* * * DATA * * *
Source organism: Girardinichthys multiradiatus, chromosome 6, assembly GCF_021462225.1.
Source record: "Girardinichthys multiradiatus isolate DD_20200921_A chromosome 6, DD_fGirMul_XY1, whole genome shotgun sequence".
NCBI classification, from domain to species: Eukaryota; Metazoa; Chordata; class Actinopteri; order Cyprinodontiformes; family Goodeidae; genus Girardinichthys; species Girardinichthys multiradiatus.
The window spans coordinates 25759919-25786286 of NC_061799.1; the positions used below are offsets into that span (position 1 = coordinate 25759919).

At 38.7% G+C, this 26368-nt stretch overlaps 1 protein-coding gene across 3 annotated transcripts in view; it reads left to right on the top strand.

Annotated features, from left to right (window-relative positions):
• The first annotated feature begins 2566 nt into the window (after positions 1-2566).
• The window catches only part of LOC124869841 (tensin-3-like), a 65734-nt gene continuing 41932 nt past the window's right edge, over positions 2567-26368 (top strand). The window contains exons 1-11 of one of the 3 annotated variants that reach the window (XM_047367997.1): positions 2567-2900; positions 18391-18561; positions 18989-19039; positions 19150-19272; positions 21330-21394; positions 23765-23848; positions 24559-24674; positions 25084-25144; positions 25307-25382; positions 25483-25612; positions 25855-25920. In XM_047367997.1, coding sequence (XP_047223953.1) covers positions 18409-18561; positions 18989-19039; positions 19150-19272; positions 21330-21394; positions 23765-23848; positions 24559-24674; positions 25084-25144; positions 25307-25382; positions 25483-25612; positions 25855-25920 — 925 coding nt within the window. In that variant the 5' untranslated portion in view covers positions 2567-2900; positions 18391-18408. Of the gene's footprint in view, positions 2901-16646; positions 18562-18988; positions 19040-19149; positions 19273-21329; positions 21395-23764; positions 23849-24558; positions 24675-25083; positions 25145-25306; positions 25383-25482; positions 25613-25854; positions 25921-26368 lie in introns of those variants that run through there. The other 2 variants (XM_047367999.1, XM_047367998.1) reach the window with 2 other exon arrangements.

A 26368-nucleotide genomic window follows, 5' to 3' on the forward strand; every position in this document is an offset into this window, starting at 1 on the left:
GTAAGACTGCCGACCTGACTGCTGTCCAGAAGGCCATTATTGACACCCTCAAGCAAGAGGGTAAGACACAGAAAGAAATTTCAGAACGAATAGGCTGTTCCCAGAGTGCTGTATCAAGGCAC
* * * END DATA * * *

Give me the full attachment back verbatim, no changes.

Source organism: Girardinichthys multiradiatus, chromosome 6, assembly GCF_021462225.1.
Source record: "Girardinichthys multiradiatus isolate DD_20200921_A chromosome 6, DD_fGirMul_XY1, whole genome shotgun sequence".
NCBI classification, from domain to species: Eukaryota; Metazoa; Chordata; class Actinopteri; order Cyprinodontiformes; family Goodeidae; genus Girardinichthys; species Girardinichthys multiradiatus.
The window spans coordinates 25759919-25786286 of NC_061799.1; the positions used below are offsets into that span (position 1 = coordinate 25759919).

At 38.7% G+C, this 26368-nt stretch overlaps 1 protein-coding gene across 3 annotated transcripts in view; it reads left to right on the top strand.

Annotated features, from left to right (window-relative positions):
• The first annotated feature begins 2566 nt into the window (after positions 1-2566).
• The window catches only part of LOC124869841 (tensin-3-like), a 65734-nt gene continuing 41932 nt past the window's right edge, over positions 2567-26368 (top strand). The window contains exons 1-11 of one of the 3 annotated variants that reach the window (XM_047367997.1): positions 2567-2900; positions 18391-18561; positions 18989-19039; positions 19150-19272; positions 21330-21394; positions 23765-23848; positions 24559-24674; positions 25084-25144; positions 25307-25382; positions 25483-25612; positions 25855-25920. In XM_047367997.1, coding sequence (XP_047223953.1) covers positions 18409-18561; positions 18989-19039; positions 19150-19272; positions 21330-21394; positions 23765-23848; positions 24559-24674; positions 25084-25144; positions 25307-25382; positions 25483-25612; positions 25855-25920 — 925 coding nt within the window. In that variant the 5' untranslated portion in view covers positions 2567-2900; positions 18391-18408. Of the gene's footprint in view, positions 2901-16646; positions 18562-18988; positions 19040-19149; positions 19273-21329; positions 21395-23764; positions 23849-24558; positions 24675-25083; positions 25145-25306; positions 25383-25482; positions 25613-25854; positions 25921-26368 lie in introns of those variants that run through there. The other 2 variants (XM_047367999.1, XM_047367998.1) reach the window with 2 other exon arrangements.

A 26368-nucleotide genomic window follows, 5' to 3' on the forward strand; every position in this document is an offset into this window, starting at 1 on the left:
GTAAGACTGCCGACCTGACTGCTGTCCAGAAGGCCATTATTGACACCCTCAAGCAAGAGGGTAAGACACAGAAAGAAATTTCAGAACGAATAGGCTGTTCCCAGAGTGCTGTATCAAGGCAC